Etymology
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step (n.)
Old English steppa (Mercian), stæpe, stepe (West Saxon) "stair, act of stepping," from the source of step (v.). Compare Old Frisian, Middle Dutch, Dutch stap, Old High German stapfo, German Stapfe "footstep"). From late Old English as "degree on a scale." Figurative meaning "action which leads toward a result" is recorded from 1540s. In dancing, from 1670s. Meaning "type of military pace" is from 1798. Warning phrase watch your step is attested from 1911 (Wyclif (late 14c.) has keep thy foot in essentially the same sense). Step by step indicating steady progression is from 1580s. To follow in (someone's) steps is from mid-13c.
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step (v.)
Old English steppan (Anglian), stæppan (West Saxon) "take a step," from West Germanic *stap- "tread" (source also of Old Frisian stapa, Middle Dutch, Dutch stappen, Old High German stapfon, German stapfen "step"), from PIE root *stebh- "post, stem; to support, place firmly on" (see staff (n.); source also of Old Church Slavonic stopa "step, pace," stepeni "step, degree"). The notion is perhaps "a treading firmly on; a foothold."

Transitive sense (as in step foot in) attested from 1530s. Related: Stepped; stepping. Originally strong (past tense stop, past participle bestapen); weak forms emerged 13c., universal from 16c. To step out "leave for a short time" is from 1530s; meaning "to go out in public in style" is from 1907. Step on it "hurry up" is 1923, from notion of gas pedal.
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step- 
Old English steop-, with connotations of "loss," in combinations like steopcild "orphan," related to astiepan, bestiepan "to bereave, to deprive of parents or children," from Proto-Germanic *steupa- "bereft" (source also of Old Frisian stiap-, Old Norse stjup-, Swedish styv-, Middle Low German stef-, Dutch stief-, Old High German stiof-, German stief-), literally "pushed out," from PIE *steup-, from root *(s)teu- (1) "to push, stick, knock," with derivatives referring to fragments (see steep (adj.)). Barnhart suggests the forms in -f- are by assimilation of the first sound in following words for "father."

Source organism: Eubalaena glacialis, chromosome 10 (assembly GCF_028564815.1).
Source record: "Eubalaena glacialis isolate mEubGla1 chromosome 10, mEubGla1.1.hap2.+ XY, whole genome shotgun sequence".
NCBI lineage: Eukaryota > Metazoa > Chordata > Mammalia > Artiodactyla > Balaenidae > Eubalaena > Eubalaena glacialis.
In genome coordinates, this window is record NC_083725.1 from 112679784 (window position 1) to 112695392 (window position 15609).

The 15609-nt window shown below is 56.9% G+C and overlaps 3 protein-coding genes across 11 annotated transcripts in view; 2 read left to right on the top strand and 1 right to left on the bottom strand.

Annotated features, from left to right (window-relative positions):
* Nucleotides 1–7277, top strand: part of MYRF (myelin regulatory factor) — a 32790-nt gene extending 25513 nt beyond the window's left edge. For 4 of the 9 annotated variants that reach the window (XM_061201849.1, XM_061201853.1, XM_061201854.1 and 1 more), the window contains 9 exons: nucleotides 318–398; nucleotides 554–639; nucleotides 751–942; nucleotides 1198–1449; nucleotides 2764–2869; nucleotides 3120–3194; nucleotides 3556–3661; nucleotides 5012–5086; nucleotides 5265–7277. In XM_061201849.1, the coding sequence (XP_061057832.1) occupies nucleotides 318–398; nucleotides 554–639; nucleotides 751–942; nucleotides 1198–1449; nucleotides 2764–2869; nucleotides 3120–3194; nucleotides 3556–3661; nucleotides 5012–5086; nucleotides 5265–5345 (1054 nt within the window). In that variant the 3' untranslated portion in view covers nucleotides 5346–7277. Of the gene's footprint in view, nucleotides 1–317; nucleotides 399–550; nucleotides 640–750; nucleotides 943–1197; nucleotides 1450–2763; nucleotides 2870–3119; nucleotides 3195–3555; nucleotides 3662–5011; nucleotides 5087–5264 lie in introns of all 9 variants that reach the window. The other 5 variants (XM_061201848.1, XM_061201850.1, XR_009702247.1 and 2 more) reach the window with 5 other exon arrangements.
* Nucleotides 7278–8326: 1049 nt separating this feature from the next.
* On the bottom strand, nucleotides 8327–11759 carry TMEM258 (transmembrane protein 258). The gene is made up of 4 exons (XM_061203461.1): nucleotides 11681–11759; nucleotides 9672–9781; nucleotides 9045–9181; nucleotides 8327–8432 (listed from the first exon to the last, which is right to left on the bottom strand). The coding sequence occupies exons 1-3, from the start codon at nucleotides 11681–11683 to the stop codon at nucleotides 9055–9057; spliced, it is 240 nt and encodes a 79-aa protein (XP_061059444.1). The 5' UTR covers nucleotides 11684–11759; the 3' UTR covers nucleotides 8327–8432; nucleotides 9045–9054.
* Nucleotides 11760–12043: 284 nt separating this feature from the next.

Etymologically, a stepfather or stepmother is one who becomes father or mother to an orphan, but the notion of orphanage faded in 20c. and came to denote simply relation through marriage. For sense evolution, compare Latin privignus "stepson," related to privus "deprived." Compare orphan (n.).
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step-ladder (n.)
also stepladder, one with flat steps instead of rungs, 1728, from step (n.) + ladder.
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step-daughter (n.)
Old English stepdohtor; see step- + daughter (n.). Similar formation in German Stieftochter.
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goose-step (n.)
1806, originally a military drill to teach balance; "to stand on each leg alternately and swing the other back and forth." This, presumably, reminded someone of a goose's way of walking. In reference to "marching without bending the knees" (as in Nazi military reviews) it apparently is first recorded 1916. As a verb by 1854.
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quick-step (n.)

1802, "step used in marching in quick-time" (110 steps per minute); by 1811 as "a march in quick-time," from quick (adj.) + step (n.). Also of music adapted to such a march. By 1880 as "a fast dance." From 1906 as a verb. Related: quick-stepped; quick-stepping.

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step-son (n.)
also stepson, Old English steopsunu; see step- + son.
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lock-step (n.)

1802, in military writing, to describe a very tight style of mass marching, from lock (n.1) + step (n.).

Lock-step. A mode of marching by a body of men going one after another as closely as possible, in which the leg of each moves at the same time with and closely follows the corresponding leg of the person directly before him. [Thomas Wilhelm, "Military Dictionary and Gazetteer," Philadelphia, 1881]

Figurative use by 1836.

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side-step (n.)

also sidestep, 1757, "a stepping to the side" (originally in military drill), from side (adj.) + step (n.). The verb is recorded from 1895, "step to one side;" the figurative sense of "evade (an issue), prevaricate" is attested from 1900.

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